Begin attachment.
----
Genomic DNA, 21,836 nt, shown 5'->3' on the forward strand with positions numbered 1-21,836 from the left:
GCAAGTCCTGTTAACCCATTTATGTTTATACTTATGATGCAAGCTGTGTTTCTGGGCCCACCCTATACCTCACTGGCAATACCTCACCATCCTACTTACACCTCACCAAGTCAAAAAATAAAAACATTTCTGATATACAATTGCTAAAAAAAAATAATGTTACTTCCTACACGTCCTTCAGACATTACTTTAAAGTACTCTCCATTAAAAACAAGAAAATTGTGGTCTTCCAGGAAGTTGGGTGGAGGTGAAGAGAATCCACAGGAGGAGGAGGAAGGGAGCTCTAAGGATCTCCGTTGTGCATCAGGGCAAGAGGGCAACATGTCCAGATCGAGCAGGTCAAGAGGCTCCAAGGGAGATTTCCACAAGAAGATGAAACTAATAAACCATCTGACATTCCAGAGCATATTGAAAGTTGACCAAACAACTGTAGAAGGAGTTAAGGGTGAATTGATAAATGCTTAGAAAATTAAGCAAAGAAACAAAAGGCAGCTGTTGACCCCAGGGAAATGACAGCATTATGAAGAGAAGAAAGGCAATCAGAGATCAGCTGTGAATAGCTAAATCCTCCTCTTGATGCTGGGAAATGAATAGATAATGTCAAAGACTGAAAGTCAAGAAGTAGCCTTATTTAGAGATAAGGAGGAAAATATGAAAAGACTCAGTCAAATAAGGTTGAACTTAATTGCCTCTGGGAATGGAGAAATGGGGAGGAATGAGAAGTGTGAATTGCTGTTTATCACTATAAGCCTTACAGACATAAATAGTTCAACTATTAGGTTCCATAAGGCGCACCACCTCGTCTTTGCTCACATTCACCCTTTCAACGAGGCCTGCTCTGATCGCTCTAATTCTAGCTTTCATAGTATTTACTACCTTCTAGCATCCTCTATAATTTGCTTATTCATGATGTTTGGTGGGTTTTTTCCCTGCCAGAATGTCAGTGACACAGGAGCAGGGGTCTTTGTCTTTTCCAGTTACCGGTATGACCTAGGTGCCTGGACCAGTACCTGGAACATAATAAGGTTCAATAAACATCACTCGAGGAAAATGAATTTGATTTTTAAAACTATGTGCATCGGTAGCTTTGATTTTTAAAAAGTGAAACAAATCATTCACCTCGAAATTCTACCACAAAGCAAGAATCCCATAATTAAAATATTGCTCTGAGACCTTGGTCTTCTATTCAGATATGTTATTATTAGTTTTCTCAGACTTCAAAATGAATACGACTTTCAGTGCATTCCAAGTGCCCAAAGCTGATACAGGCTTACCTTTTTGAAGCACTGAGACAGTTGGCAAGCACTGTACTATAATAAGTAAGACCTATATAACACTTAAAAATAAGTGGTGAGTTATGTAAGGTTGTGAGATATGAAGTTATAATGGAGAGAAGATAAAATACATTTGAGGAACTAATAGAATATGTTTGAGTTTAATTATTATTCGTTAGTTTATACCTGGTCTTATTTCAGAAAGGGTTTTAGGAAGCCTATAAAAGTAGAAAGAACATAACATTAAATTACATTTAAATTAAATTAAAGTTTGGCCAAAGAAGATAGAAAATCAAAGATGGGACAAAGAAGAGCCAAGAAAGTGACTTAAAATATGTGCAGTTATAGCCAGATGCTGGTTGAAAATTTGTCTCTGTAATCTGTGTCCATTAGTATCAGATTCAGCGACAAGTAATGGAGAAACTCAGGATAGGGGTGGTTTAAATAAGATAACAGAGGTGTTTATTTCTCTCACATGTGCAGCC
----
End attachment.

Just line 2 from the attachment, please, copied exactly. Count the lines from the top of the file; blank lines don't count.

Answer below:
GCAAGTCCTGTTAACCCATTTATGTTTATACTTATGATGCAAGCTGTGTTTCTGGGCCCACCCTATACCTCACTGGCAATACCTCACCATCCTACTTACACCTCACCAAGTCAAAAAATAAAAACATTTCTGATATACAATTGCTAAAAAAAAATAATGTTACTTCCTACACGTCCTTCAGACATTACTTTAAAGTACTCTCCATTAAAAACAAGAAAATTGTGGTCTTCCAGGAAGTTGGGTGGAGGTGAAGAGAATCCACAGGAGGAGGAGGAAGGGAGCTCTAAGGATCTCCGTTGTGCATCAGGGCAAGAGGGCAACATGTCCAGATCGAGCAGGTCAAGAGGCTCCAAGGGAGATTTCCACAAGAAGATGAAACTAATAAACCATCTGACATTCCAGAGCATATTGAAAGTTGACCAAACAACTGTAGAAGGAGTTAAGGGTGAATTGATAAATGCTTAGAAAATTAAGCAAAGAAACAAAAGGCAGCTGTTGACCCCAGGGAAATGACAGCATTATGAAGAGAAGAAAGGCAATCAGAGATCAGCTGTGAATAGCTAAATCCTCCTCTTGATGCTGGGAAATGAATAGATAATGTCAAAGACTGAAAGTCAAGAAGTAGCCTTATTTAGAGATAAGGAGGAAAATATGAAAAGACTCAGTCAAATAAGGTTGAACTTAATTGCCTCTGGGAATGGAGAAATGGGGAGGAATGAGAAGTGTGAATTGCTGTTTATCACTATAAGCCTTACAGACATAAATAGTTCAACTATTAGGTTCCATAAGGCGCACCACCTCGTCTTTGCTCACATTCACCCTTTCAACGAGGCCTGCTCTGATCGCTCTAATTCTAGCTTTCATAGTATTTACTACCTTCTAGCATCCTCTATAATTTGCTTATTCATGATGTTTGGTGGGTTTTTTCCCTGCCAGAATGTCAGTGACACAGGAGCAGGGGTCTTTGTCTTTTCCAGTTACCGGTATGACCTAGGTGCCTGGACCAGTACCTGGAACATAATAAGGTTCAATAAACATCACTCGAGGAAAATGAATTTGATTTTTAAAACTATGTGCATCGGTAGCTTTGATTTTTAAAAAGTGAAACAAATCATTCACCTCGAAATTCTACCACAAAGCAAGAATCCCATAATTAAAATATTGCTCTGAGACCTTGGTCTTCTATTCAGATATGTTATTATTAGTTTTCTCAGACTTCAAAATGAATACGACTTTCAGTGCATTCCAAGTGCCCAAAGCTGATACAGGCTTACCTTTTTGAAGCACTGAGACAGTTGGCAAGCACTGTACTATAATAAGTAAGACCTATATAACACTTAAAAATAAGTGGTGAGTTATGTAAGGTTGTGAGATATGAAGTTATAATGGAGAGAAGATAAAATACATTTGAGGAACTAATAGAATATGTTTGAGTTTAATTATTATTCGTTAGTTTATACCTGGTCTTATTTCAGAAAGGGTTTTAGGAAGCCTATAAAAGTAGAAAGAACATAACATTAAATTACATTTAAATTAAATTAAAGTTTGGCCAAAGAAGATAGAAAATCAAAGATGGGACAAAGAAGAGCCAAGAAAGTGACTTAAAATATGTGCAGTTATAGCCAGATGCTGGTTGAAAATTTGTCTCTGTAATCTGTGTCCATTAGTATCAGATTCAGCGACAAGTAATGGAGAAACTCAGGATAGGGGTGGTTTAAATAAGATAACAGAGGTGTTTATTTCTCTCACATGTGCAGCC